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Oliver House – Social and Healthcare Hub
Extension and Conversion

  • Location


The aim was to create a ‘hub’ for a collective of charities to deliver ‘joined-up’ health and social care services to local people. Oliver House: a redundant elderly peoples’ home, owned by the City of York Council, was identified as a potential place for this to happen.

York CVS initially commissioned us to carry out a study, which verified the suitability of the building and site for this purpose. The design was then developed in conjunction with the various stakeholders and Planning Permission was secured in February 2013.

Design Influences

Following a structural and cost appraisal it was agreed that the best approach would be to refurbish and extend the existing building rather than demolish and rebuild it entirely.

The site was deemed as sensitive, as it is within the Central Historic Core Conservation Area and adjacent to the historic City Walls. This meant that the overall scale and massing of the building could not be increased in a way that would harm the character of the area.

The site like so much of central York, was within an ‘Area of Archaeological Importance’. Therefore, investigation was carried out, which revealed that the site was of some interest as a former orchard to the nearby priory but building work could take place that didn’t extend too deeply into the ground.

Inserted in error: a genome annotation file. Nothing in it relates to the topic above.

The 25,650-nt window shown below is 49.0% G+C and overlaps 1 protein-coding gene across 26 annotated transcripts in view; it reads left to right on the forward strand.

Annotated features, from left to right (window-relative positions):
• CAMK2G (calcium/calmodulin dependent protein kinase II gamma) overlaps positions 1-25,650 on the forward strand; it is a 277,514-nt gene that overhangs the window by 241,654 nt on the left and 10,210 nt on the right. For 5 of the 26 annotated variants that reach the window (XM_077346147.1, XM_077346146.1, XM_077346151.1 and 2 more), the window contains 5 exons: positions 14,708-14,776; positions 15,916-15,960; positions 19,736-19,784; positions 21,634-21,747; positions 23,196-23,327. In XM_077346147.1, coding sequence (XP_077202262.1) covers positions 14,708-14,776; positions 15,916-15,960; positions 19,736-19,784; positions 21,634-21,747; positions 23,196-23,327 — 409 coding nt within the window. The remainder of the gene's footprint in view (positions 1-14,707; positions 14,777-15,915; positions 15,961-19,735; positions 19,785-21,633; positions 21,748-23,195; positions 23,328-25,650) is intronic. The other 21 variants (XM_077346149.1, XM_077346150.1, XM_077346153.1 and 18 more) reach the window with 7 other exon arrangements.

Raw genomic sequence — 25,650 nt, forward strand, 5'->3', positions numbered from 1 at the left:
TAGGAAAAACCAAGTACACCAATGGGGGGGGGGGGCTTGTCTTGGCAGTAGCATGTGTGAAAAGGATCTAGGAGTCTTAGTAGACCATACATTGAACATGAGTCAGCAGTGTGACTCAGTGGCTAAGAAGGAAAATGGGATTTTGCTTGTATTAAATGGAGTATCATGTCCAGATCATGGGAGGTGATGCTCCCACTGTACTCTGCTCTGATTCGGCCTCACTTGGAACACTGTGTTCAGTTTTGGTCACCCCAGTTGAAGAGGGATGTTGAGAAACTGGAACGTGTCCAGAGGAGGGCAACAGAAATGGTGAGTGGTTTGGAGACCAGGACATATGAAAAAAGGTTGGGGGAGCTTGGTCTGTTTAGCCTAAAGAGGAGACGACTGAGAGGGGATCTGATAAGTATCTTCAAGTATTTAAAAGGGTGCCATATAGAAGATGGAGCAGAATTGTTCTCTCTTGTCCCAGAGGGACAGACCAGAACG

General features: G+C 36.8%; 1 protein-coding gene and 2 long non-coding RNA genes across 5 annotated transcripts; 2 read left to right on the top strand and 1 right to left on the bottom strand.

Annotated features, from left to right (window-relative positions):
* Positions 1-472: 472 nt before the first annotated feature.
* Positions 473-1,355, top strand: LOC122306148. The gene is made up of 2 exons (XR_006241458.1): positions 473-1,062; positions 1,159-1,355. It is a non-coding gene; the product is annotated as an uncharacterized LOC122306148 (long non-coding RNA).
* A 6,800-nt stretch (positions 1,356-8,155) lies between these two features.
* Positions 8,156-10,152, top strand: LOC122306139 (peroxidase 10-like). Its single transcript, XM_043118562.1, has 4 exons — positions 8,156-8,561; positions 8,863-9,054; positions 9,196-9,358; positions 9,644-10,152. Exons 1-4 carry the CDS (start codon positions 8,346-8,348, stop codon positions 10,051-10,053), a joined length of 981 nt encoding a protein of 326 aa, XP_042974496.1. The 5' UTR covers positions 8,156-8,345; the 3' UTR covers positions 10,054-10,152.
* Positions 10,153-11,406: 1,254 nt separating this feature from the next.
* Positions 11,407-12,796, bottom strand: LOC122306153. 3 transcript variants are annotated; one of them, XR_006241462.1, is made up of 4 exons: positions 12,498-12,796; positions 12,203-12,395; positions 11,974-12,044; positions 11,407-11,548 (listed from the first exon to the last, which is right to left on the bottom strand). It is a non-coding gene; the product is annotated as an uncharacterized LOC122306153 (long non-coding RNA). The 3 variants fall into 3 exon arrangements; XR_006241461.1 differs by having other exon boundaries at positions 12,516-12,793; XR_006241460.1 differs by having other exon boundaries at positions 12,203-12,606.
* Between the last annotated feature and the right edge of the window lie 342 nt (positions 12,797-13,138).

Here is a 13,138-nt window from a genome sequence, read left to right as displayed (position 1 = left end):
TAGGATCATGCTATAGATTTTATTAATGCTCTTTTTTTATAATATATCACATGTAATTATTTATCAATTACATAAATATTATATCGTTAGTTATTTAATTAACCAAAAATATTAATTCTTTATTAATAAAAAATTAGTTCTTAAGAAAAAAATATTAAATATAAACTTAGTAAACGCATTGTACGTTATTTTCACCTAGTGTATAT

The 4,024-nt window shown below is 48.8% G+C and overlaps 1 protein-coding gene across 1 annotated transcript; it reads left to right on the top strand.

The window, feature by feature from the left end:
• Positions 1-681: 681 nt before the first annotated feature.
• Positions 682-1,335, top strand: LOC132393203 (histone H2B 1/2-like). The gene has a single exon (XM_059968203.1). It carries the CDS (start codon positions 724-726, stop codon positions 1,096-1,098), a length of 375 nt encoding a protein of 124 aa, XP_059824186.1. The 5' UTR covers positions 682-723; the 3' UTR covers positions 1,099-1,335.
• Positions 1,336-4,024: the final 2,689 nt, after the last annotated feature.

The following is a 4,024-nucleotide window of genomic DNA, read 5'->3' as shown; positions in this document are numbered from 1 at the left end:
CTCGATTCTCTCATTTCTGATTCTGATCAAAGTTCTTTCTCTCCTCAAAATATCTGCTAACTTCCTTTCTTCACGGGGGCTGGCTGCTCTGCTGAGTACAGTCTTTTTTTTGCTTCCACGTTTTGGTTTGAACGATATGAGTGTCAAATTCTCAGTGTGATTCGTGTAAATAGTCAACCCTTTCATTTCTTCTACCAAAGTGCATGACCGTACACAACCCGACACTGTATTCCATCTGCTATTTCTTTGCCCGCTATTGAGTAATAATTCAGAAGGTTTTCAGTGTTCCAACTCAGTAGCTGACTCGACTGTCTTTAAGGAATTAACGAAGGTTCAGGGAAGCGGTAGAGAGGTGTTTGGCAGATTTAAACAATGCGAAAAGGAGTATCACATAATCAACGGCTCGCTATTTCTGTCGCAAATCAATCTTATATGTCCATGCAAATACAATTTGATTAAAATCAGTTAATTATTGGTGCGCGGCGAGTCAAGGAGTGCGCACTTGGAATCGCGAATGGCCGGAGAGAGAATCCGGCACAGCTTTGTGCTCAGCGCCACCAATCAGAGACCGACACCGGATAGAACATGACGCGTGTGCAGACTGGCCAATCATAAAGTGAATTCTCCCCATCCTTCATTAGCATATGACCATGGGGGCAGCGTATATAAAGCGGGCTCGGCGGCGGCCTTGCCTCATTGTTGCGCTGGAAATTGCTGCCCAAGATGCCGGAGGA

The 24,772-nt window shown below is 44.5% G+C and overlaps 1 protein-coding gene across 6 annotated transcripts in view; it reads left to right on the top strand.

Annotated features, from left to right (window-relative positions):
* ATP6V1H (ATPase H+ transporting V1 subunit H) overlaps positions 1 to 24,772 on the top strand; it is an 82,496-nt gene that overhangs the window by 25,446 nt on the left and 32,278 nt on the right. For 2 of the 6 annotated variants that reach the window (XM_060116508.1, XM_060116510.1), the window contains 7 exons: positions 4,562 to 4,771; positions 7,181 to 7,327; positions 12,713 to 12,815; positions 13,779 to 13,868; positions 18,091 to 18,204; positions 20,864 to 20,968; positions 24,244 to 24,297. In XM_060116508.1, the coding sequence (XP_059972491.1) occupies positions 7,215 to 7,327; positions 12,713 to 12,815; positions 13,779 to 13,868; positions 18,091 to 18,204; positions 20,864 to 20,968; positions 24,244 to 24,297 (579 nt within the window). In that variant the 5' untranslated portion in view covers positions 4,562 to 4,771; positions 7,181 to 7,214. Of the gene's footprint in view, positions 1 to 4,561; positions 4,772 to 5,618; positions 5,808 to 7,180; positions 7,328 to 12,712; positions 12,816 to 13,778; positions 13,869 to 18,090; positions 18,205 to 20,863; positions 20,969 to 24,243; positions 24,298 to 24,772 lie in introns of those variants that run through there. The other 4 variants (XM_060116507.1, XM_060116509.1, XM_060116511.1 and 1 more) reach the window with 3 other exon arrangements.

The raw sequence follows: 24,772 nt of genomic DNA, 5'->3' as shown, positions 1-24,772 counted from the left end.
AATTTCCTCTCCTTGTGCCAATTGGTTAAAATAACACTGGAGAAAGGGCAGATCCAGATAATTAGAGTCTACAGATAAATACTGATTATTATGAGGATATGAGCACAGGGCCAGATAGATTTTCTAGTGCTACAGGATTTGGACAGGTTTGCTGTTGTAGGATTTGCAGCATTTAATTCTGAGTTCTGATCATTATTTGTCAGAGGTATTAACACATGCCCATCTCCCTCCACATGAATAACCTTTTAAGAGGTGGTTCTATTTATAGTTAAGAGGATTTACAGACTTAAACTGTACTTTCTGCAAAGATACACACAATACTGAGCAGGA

A public open day was held to gather feedback about the proposals.


A key decision was to extend the building with materials that would be physically and visually ‘light-weight’. We chose a contemporary polycarbonate cladding and a timber frame. The new walls would allow light through but still afforded privacy within. Where new window openings were being formed, we chose to highlight these rather than try to match them in.

We proposed to paint the existing brickwork to the ground floor in a light colour, to create a band that would help to ‘tie-in’ the new extensions.